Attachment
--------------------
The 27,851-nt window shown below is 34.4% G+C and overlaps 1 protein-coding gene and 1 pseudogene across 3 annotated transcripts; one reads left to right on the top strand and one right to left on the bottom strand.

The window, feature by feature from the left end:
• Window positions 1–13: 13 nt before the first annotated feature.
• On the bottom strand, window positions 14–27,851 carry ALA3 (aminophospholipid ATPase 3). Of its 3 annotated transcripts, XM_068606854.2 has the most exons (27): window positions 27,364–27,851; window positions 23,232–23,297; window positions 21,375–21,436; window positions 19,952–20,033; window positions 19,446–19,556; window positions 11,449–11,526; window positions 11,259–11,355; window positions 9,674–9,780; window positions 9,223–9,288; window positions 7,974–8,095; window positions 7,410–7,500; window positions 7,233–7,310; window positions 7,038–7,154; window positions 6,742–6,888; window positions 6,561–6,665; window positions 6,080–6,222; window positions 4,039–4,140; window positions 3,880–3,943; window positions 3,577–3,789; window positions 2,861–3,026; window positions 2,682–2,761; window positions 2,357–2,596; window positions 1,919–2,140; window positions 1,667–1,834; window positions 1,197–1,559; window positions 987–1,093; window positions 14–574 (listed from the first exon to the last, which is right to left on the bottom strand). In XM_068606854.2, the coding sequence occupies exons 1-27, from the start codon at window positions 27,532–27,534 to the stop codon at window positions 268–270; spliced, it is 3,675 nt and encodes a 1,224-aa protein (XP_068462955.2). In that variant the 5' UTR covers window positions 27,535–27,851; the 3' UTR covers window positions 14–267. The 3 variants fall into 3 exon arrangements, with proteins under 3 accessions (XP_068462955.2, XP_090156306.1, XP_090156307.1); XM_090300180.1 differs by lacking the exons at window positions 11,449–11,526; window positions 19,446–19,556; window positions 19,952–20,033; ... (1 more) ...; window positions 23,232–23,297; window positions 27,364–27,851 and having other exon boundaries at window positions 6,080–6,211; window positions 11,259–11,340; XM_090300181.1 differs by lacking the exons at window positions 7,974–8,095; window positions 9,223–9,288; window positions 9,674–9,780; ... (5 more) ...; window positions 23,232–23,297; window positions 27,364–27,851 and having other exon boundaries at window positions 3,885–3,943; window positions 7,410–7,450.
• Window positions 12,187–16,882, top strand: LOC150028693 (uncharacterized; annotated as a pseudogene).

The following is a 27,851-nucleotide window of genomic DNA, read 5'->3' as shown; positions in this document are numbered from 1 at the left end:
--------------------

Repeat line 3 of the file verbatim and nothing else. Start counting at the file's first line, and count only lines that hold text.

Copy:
• Window positions 1–13: 13 nt before the first annotated feature.